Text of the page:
Just before last summer’s Cricket World Cup, Jonny Bairstow used the sport’s showpiece event to pay ode to hockey, writes Shahbaz M.
The English opener credited the hours of toil on the hockey pitch in Leeds as a teenager for his effective shot-making on the cricket field.
Here’s what Bairstow, a defender, wrote in The Telegraph: “I owe the power in my shots to my youth playing hockey. I use the same whip action of the wrists to generate energy through the ball. If you watch Jason Roy you will see he has a nice, big flowing follow through on his shots. But I will punch the ball, with very little follow through, a bit like playing a hockey shot with a snap.”
Among a lot of things that have been written and spoken since the tournament began, this bit stood has out for me for the simple reason that hockey often flies under the radar in terms of how much it contributes to other sports philosophically and ideologically.
For instance, in the 2014 FIFA World Cup, Louis van Gaal had two professional hockey players – Hans Jorritsma and Max Reckers as his strategy analysts. It wasn’t the first time Holland’s favourite sport had turned to its second-favourite sport for inspiration. But hockey’s intellectual contribution to other sports is not spoken about much.
So Bairstow’s comments feel like a sentimental tribute to the first coach. Who knows, his words might inspire a school-going kid to pick up a hockey stick!
Bairstow, of course, isn’t the only player who has executed the skills learnt on a hockey field to flourish as a cricketer. Jos Buttler’s signature shot, the ramp, has its origins in hockey as well. The wicketkeeper-batsman was at a local hockey match when he saw a forward trying to deflect a long pass past the goalkeeper by simply putting his stick in the path of the ball.
A former hockey player himself, Buttler was easily able to breakdown the striker’s complex movements, especially changing the angle of the hockey stick at the last second. He fine-tuned the technique and developed it till the time he mastered what later came to be known as the ramp shot.
The slap shot that former India captain MS Dhoni played so masterfully in his prime was inspired from his hockey-playing days on dusty, pebble-laden ground in Ranchi, his hometown in eastern state of Jharkhand. Like most school children, Dhoni grew up playing multiple sports. He excelled as a footballer, was an average cricketer to begin with and was a bits-and-pieces hockey player. What separated him, though, was his ability to borrow the skills learnt in one sport and implementing them while playing another – like the slap shot.
You wonder how things would’ve been if the likes of Bairstow and Dhoni would have gone on to make a career in hockey and not in cricket. Would they have raised the profiles of their respective hockey teams in the same manner? Maybe. Maybe not. It’s unfortunate that gifted players like them, who transcended their sport, did not find it worthy to make a career in hockey.
That leads me to another question, one that I often find myself asking others: Is hockey doing enough to retain talent at a young age? Unfortunately, not enough research has been done on this subject to arrive at a definite conclusion but through first-hand and anecdotal accounts, you get a sense that not enough is being done.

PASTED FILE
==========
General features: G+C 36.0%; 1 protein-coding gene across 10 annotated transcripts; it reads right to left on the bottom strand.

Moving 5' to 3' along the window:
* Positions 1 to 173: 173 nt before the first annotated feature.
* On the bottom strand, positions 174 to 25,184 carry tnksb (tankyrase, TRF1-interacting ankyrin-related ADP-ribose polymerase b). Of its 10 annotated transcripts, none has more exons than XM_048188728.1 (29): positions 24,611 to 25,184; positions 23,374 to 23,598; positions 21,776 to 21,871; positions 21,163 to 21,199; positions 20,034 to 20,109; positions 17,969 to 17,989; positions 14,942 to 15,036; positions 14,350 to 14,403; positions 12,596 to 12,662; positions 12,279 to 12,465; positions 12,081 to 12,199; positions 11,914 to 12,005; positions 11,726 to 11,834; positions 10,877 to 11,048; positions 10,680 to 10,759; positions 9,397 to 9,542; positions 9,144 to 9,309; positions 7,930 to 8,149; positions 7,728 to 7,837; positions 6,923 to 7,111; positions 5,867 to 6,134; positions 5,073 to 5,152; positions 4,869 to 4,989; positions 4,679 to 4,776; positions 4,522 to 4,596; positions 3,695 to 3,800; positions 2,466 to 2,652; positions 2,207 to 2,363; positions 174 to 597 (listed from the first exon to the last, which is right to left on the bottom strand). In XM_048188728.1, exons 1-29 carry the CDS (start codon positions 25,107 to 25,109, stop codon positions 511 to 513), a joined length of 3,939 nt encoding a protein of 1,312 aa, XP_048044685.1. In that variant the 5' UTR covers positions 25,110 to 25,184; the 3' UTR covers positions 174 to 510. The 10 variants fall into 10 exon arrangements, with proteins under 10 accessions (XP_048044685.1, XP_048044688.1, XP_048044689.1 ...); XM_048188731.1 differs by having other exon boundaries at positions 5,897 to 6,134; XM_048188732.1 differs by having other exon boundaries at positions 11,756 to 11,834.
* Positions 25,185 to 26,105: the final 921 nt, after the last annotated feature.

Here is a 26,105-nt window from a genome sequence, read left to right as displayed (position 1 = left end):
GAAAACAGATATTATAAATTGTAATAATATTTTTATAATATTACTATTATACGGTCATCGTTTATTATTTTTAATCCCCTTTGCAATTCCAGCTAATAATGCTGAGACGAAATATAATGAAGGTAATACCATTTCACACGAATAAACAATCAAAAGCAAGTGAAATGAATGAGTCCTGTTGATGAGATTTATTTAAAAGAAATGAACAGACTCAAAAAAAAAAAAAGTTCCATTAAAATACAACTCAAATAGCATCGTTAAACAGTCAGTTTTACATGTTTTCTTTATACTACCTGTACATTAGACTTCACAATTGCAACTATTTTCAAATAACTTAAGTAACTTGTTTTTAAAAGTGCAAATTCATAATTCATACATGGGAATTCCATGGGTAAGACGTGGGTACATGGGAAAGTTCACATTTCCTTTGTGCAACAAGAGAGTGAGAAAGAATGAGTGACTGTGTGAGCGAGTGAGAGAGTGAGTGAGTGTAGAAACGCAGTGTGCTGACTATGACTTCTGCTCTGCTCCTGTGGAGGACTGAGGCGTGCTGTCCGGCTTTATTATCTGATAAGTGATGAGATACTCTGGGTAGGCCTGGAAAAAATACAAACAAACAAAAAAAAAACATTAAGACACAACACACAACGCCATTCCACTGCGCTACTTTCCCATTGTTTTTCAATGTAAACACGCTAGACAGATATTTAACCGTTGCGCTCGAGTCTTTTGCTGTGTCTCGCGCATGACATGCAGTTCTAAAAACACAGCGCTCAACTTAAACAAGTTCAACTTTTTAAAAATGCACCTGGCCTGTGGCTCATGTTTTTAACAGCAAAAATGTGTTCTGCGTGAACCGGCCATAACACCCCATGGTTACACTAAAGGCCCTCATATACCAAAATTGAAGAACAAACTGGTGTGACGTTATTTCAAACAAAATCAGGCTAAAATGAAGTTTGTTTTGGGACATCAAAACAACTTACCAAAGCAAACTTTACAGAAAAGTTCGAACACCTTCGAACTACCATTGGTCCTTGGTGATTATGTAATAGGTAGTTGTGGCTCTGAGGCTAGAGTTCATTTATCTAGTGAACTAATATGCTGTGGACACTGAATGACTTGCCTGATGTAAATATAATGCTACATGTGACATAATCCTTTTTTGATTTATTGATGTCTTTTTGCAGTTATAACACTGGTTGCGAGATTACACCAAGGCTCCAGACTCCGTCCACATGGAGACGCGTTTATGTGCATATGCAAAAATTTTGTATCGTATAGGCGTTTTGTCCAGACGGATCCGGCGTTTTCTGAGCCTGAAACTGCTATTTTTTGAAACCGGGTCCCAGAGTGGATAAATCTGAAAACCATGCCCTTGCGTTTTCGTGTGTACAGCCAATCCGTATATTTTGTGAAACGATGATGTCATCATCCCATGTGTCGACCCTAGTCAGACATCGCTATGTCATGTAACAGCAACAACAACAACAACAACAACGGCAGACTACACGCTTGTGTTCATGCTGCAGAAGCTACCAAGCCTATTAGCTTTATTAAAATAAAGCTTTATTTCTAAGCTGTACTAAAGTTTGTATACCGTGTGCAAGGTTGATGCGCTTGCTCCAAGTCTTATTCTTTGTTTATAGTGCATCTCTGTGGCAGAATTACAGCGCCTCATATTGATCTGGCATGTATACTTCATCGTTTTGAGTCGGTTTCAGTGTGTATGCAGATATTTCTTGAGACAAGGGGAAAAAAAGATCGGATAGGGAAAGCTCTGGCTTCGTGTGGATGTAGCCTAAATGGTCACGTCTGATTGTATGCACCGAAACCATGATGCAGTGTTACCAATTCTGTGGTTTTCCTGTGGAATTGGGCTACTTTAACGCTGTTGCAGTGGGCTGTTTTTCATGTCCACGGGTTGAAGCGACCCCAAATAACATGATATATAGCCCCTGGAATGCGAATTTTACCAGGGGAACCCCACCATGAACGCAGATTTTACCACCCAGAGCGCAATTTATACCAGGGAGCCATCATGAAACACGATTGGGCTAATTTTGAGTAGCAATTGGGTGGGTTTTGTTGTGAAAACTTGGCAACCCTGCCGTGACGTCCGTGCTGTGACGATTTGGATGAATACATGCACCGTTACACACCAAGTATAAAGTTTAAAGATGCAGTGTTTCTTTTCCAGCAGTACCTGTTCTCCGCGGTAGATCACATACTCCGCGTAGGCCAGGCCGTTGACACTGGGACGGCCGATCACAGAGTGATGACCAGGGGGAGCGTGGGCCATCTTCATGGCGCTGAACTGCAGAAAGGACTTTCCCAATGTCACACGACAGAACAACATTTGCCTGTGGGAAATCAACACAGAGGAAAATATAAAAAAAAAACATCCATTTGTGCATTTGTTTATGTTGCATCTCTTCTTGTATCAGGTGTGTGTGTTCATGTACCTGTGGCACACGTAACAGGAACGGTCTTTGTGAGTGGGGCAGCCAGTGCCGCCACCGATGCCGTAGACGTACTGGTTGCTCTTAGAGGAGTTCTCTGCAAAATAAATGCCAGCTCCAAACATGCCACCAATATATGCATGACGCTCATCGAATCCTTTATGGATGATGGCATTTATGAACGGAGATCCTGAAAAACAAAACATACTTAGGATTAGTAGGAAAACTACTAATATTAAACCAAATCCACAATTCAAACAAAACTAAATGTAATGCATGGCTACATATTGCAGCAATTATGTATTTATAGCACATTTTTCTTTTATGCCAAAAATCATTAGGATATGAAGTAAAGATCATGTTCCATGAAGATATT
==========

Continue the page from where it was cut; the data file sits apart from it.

A thesis by The University of Birmingham student Joanna Turnbull on factors that affect talent identification in hockey identifies family, school and clubs as three key influencers. Ms Turnbull’s paper, prepared in 2011, focuses on the English game. If her parameters are applied to rest of the world, few countries come out shining.
All Asian countries fail miserably on all three counts for varying reasons – in India, school-level hockey is virtually dead; in Pakistan the sport itself is on a life support; Malaysia is trying but lacks proper structures which then leads to a mass exodus of players after school level while South Korea seems to have run out of money and patience to revive hockey. None of these countries have a club structure to boast of.
A lot of young children play hockey in South Africa, Australia and England. But they are mostly the ones who attend grammar and state schools and it is one of several sports they play. Playing multiple sports while growing up is indeed beneficial for a child but the general trend is that when it eventually comes to choosing one sport, hockey isn’t always the preferred choice.
Again, the reasons are many – if you’re a South African, ambition/motivation can be a decisive factor since Olympic participation of the hockey team is always a big question mark. A common problem for all hockey-playing nations is the lack of financial security. The amateur nature of the sport – the fact that there are still many players who pay to play – is the biggest deterrent and forces a lot of talented players to migrate to other sports where their future isn’t so uncertain. Ultimately, we are often left with players who stick to the sport only because someone from their family has played it.
That, then, makes me wonder: should hockey aspire to be a big, mass sport – like football, for instance – or is it better off being low-key and family oriented? I know where I stand in this debate, which is also the subject of my next column. Till that appears, I’ll leave you all to ponder over it.
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